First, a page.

Opuntia basilaris

Opuntia basilaris ramosa
Opuntia basilaris ramosa

Engelmann & Bigelow, Proceedings of the American Academy of Arts and Sciences 3: 298, 1856


Herbarium; Herbarium; Herbarium; Herbarium; Herbarium; HerbariumHolotype (O. basilaris brachyclada); Herbarium (O.  basilaris brachyclada); Herbarium (O. basilaris brachyclada); Herbarium (O. basilaris brachyclada); Herbarium (O. basilaris longiareolata); Herbarium (O. basilaris longiareolataHerbarium (O. basilaris longiareolata); Herbarium (O. basilaris longiareolata); Isolectotype (O. basilaris ramosa);  Herbarium (O. basilaris ramosa); Herbarium (O. basilaris heilii); Herbarium (O. basilaris heilii); Herbarium (O. basilaris heilii); Isolectotype (O. basilaris woodburyi); Holotype (O. humistrata); Herbarium (O. basilaris treleasei); Holotype (O. basilaris whitneyana); Painting; Painting; Painting

Original Description

What is Opuntia basilaris?

Opuntia basilaris is a distinctive prickly pear cactus; it has the archetypical “beaver tail” look. Mature plants form dense clumps 15-30 cm tall and 30-100 cm across. The pads are blue-green or grayish-green and are often wedge-shaped or broadly obovate. Pads are (7)15-17(22) cm long.


Often the cladodes of this prickly pear are fan-shaped, but they may be oval, obovate, or even elongate-obovate. The pads of the major variety of this Opuntia (var basilaris) arise from a single point and form an approximate rosette. The areoles are slightly sunken. This prickly pear has blue-green or gray-green pads that are distinctive and that may have hints of purple, or they may be entirely purple under stress. Though spineless, there are numerous small glochids to be avoided.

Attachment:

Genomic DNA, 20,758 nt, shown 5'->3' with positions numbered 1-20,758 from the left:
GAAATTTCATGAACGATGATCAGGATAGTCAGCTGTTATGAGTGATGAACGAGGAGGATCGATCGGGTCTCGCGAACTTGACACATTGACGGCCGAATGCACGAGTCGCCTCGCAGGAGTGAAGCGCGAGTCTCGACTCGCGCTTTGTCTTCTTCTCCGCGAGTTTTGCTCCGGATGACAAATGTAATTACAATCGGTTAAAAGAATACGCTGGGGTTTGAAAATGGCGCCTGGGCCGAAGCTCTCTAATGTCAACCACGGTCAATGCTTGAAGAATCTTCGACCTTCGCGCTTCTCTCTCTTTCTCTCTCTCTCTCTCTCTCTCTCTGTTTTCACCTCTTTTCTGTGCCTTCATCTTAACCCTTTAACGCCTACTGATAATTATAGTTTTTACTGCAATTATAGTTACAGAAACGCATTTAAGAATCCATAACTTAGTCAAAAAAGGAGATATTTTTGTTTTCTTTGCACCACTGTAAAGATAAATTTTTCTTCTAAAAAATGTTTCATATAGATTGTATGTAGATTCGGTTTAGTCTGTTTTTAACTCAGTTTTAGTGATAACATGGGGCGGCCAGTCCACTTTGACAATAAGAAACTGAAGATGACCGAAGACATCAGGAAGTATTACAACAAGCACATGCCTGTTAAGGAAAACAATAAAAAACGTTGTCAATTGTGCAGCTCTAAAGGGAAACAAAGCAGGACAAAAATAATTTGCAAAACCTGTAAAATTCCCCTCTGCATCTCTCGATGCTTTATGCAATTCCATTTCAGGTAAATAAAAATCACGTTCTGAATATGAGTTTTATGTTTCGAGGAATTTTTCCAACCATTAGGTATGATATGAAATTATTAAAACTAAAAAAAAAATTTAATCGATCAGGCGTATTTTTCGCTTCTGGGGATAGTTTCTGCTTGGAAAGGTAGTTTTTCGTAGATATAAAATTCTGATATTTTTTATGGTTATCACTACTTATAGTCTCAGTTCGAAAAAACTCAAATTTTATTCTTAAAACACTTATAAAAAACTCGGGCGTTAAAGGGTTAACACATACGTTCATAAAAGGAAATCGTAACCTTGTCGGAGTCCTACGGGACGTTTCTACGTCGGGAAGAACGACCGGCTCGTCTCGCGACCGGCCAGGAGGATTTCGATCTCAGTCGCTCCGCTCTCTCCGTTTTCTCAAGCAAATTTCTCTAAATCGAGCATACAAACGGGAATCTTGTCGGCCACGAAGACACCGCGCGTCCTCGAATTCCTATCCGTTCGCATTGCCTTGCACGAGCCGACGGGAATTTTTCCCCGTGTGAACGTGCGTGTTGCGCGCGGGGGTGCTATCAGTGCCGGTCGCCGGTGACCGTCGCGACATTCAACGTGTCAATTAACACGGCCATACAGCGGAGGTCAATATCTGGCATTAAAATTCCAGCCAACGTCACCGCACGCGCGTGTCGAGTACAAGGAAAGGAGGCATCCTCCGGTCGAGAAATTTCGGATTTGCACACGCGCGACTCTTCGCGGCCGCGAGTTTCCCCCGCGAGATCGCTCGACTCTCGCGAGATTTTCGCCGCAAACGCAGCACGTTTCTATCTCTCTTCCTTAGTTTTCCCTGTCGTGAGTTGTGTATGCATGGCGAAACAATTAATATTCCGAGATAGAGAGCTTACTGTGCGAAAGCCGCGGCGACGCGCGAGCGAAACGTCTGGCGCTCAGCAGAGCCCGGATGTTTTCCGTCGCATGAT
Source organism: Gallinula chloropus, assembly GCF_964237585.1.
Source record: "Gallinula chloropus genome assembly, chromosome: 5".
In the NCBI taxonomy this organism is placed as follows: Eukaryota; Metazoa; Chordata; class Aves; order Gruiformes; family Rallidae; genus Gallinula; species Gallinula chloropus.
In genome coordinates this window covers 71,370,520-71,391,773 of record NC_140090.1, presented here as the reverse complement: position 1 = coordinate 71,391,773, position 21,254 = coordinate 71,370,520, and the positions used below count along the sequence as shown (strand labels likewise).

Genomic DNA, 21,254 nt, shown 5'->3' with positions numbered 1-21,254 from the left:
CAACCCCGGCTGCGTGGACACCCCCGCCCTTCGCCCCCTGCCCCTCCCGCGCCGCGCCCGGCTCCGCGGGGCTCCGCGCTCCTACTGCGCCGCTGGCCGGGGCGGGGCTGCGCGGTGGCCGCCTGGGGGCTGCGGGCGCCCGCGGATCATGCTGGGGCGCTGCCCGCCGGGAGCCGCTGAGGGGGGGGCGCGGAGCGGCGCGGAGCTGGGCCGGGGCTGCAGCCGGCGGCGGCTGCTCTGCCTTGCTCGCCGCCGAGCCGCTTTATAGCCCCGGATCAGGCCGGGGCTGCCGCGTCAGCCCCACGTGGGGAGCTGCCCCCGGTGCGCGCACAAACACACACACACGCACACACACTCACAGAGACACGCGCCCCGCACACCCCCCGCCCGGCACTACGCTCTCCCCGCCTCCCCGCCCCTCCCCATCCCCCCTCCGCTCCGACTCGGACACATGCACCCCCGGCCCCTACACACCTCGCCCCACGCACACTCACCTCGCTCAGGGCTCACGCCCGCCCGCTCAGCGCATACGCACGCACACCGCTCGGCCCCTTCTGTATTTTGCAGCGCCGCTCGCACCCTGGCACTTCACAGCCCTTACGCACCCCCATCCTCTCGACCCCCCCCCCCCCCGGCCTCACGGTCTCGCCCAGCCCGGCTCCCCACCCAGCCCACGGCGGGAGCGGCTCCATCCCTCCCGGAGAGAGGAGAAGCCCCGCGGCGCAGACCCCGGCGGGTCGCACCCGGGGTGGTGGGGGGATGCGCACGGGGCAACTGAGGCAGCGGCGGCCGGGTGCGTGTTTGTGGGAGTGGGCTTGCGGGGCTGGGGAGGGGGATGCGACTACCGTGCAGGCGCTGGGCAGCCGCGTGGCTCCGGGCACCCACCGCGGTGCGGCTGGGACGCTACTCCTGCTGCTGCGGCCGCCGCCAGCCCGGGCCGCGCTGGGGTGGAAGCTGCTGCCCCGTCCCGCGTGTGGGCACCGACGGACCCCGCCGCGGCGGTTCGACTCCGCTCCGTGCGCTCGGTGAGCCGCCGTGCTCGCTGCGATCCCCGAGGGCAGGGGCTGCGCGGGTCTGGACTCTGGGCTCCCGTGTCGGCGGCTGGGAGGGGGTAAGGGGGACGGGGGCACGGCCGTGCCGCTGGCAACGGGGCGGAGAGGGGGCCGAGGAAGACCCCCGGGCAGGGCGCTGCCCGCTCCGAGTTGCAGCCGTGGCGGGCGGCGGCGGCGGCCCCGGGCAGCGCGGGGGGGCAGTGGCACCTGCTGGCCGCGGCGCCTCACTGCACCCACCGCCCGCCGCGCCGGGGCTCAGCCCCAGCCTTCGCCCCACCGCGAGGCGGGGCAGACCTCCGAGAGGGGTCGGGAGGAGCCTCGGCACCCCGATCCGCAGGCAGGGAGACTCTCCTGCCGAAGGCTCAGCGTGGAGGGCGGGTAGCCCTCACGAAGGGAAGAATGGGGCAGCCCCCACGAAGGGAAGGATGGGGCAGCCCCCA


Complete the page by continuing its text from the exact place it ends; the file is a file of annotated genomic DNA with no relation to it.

Flowers are magenta and about 7-8 cm across, very showy. Fruit is dry. The style is white or pinkish-white, and the stigma is white. Filaments are red, anthers are yellow. The seeds are large and thick (subspheric?) and angular. They measure 6.5-9 × 6.5-7 mm.

O. basilaris basilaris is diploid, but O. basilaris treleasei is triploid.

Other Notes

We recognize five varieties of this Opuntia:

  • basilaris
  • brachyclada
  • longiareolata
  • ramosa
  • treleasei

Britton and Rose discuss several varieties that are not recognized here including albiflora, coerulea, and nanna. O. basilaris basilaris is by far the most commonly encountered variety. All varieties of this prickly pear are spineless except var treleasei. 

Native Americans used O. basilaris as a medicinal plant (Anderson, 2001). Perhaps there was some beneficial effect upon ingestion of the cactus because it contains 3,4-dimethoxyphenethylamine, a compound related to dopamine and mescaline. 

O. basilaris is a favorite in gardens because of its unique shape, pad colors, and bright flowers. Some clones from higher altitudes are cold-hardy. 

3 thoughts on “Opuntia basilaris”

  1. There are 2 types of Opuntia fruits.

    Some are juicy when ripe, like a berry.
    Some are dry when ripe, like a rattle.

    Dry fruit refers to those types that produce a rattle type fruit.

    Juicy fruits are by far the most common.

  2. I have inherited a collection of basilaris. I am having difficulty telling the varieties apart. Some have names attached to them but I’m not sure they are correct. Is there a printed paper or photos describing with more detail how to tell each one apart?

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